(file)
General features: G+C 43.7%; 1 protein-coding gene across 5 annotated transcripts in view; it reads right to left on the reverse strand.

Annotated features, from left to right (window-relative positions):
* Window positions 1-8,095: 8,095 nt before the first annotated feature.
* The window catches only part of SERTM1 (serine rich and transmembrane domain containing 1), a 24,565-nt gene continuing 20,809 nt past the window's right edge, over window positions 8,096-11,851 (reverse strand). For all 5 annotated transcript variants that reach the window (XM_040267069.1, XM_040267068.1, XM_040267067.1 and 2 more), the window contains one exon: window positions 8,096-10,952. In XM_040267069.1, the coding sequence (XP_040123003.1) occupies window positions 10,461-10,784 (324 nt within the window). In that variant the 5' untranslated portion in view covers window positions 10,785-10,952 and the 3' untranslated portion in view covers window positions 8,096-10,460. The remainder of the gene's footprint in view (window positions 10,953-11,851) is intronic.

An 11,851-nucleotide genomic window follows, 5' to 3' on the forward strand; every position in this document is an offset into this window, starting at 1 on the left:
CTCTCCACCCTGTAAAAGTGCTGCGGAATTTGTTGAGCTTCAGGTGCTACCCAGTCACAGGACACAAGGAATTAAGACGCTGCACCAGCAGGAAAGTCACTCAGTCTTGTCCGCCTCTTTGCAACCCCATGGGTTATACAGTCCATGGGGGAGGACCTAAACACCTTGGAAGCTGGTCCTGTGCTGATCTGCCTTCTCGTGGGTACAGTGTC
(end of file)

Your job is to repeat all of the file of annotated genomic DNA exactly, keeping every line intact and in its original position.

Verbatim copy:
General features: G+C 43.7%; 1 protein-coding gene across 5 annotated transcripts in view; it reads right to left on the reverse strand.

Annotated features, from left to right (window-relative positions):
* Window positions 1-8,095: 8,095 nt before the first annotated feature.
* The window catches only part of SERTM1 (serine rich and transmembrane domain containing 1), a 24,565-nt gene continuing 20,809 nt past the window's right edge, over window positions 8,096-11,851 (reverse strand). For all 5 annotated transcript variants that reach the window (XM_040267069.1, XM_040267068.1, XM_040267067.1 and 2 more), the window contains one exon: window positions 8,096-10,952. In XM_040267069.1, the coding sequence (XP_040123003.1) occupies window positions 10,461-10,784 (324 nt within the window). In that variant the 5' untranslated portion in view covers window positions 10,785-10,952 and the 3' untranslated portion in view covers window positions 8,096-10,460. The remainder of the gene's footprint in view (window positions 10,953-11,851) is intronic.

An 11,851-nucleotide genomic window follows, 5' to 3' on the forward strand; every position in this document is an offset into this window, starting at 1 on the left:
CTCTCCACCCTGTAAAAGTGCTGCGGAATTTGTTGAGCTTCAGGTGCTACCCAGTCACAGGACACAAGGAATTAAGACGCTGCACCAGCAGGAAAGTCACTCAGTCTTGTCCGCCTCTTTGCAACCCCATGGGTTATACAGTCCATGGGGGAGGACCTAAACACCTTGGAAGCTGGTCCTGTGCTGATCTGCCTTCTCGTGGGTACAGTGTC